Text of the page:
My Lady might have worried about him swallowing all kind of mice, bones and claws and tails and all, cept for that time when he swallered up an entire roasting chicken they had left up on the kitchen counter to cool off for their family picnic.  When they come in later there was not so much as a spot of grease or lick of skin or any sign a-tall that the bird had ever existed.  The Husband had even surrounded the cooked-up bird with a sort-of barricade of forks and glasses and other kitchen things, every one of which stood right in its original place – a hedge of utensils surrounding nothing.  Well, they called up the animal doctor, and he asked them to remind him how much the dog weighed.  When they told him, he chuckled to hisself and said, you don’t need to worry a bit, cause that big boy won’t have any trouble with the likes of an 8-pound roasting chicken.  The whole thing became one of those stories that families like to tell over and over at get-togethers; but anyhow my Lady knew that no little teeny mouse would cause a digestive disturbance to the noble dog, or even a whole passel of them.

They counted eighteen mice that the dog chomped down that one summer, and that was just the ones they was around to catch him at.

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The second time them mice moved in, they was already on their second dog and the Husband was already the X.  But while the first dog had the Killer Instinct, the second dog was one of them kind that never met a single other creature that she didn’t want to befriend and love up, so when the new batch of mice migrated into the house, she’d go right on up to them and poke at them with her nose, and dance little dance-steps around them, and do any crazy thing she could think of to get them to play with her.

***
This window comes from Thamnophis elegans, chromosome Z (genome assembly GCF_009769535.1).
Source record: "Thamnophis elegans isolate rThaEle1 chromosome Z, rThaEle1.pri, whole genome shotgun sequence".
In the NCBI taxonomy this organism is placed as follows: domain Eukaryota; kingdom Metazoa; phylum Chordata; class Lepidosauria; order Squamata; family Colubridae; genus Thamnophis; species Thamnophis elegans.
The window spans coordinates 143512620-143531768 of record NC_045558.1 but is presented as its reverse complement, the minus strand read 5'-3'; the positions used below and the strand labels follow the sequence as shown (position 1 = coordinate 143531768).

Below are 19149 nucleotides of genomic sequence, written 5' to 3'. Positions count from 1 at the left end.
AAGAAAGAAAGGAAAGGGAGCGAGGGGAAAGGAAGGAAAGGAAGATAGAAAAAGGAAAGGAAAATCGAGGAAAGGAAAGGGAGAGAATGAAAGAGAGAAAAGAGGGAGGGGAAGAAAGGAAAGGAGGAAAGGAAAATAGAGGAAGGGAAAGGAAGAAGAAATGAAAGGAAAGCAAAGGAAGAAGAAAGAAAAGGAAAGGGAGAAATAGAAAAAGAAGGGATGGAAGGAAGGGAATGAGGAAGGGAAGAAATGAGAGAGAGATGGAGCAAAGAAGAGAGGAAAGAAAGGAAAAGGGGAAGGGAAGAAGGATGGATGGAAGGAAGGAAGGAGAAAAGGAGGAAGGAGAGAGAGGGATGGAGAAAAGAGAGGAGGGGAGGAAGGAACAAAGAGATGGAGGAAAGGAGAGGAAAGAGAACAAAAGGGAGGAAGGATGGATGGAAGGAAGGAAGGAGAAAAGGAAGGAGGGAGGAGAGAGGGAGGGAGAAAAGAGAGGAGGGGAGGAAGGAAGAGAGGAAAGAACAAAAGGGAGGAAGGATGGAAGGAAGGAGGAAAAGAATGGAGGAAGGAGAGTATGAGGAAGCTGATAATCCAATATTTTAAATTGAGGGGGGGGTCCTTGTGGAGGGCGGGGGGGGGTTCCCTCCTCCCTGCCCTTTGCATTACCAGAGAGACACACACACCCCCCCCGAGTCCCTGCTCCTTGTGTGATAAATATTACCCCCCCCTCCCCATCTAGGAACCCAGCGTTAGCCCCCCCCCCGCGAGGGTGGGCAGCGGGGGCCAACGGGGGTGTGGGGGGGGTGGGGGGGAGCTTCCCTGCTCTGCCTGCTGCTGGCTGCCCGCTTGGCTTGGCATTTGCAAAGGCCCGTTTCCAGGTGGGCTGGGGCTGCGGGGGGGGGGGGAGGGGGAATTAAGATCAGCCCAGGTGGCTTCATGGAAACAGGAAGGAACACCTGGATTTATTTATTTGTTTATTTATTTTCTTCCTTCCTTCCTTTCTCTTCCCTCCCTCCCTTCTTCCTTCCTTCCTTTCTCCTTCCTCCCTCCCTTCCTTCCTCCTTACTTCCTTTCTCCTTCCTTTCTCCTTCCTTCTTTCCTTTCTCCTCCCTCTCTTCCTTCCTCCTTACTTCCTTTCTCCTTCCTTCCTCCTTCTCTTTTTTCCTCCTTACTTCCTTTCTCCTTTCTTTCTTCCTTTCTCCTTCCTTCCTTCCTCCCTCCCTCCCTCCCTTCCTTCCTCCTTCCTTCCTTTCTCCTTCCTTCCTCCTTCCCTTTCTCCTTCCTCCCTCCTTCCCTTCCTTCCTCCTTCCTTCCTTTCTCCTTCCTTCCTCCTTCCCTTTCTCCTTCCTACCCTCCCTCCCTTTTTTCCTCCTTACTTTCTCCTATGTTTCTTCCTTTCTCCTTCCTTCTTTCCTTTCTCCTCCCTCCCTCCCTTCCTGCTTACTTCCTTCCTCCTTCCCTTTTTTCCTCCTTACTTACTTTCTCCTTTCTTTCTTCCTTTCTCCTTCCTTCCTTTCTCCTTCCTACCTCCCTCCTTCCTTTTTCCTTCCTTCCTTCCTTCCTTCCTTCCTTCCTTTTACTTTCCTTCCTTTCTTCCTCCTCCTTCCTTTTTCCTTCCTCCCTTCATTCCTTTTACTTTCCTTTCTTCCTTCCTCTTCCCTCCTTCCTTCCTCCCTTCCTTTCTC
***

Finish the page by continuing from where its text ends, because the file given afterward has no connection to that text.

My Lady didn’t feel right about killing the same little creatures that the Boy and the Little One had as pets all them years, so she did her best to ignore the whole rodent situation for a good long time.  But once she and the Little One kept spotting them scuffling and skittering across the floors late at night, and all kinds of little holes were getting chewed in the bags lined up in the pantry, she decided she couldn’t ignore the dang things any longer.

She started out with the old-fashioned kind of mouse killer trap that’s been in existence as long as I have, the wooden things with the spring hinge where you put some kind of food that mice love to lure them in and then POW that hinge snaps down hard and kills ’em right fast.  Well, it took about 2 or 3 mornings of my Lady checking them traps, only to find the bait clean gone and the trap unsprung – kind of like the whole chicken incident with that first dog – when sure enough she done sprung the trap on her own fingers in the checking process, and even though I heared movie upon movie with all kinds of language I could never even dream of, I ain’t never heard nothing like what come out of her mouth, and next thing you know the whole dang package of traps she bought was tossed in the garbage.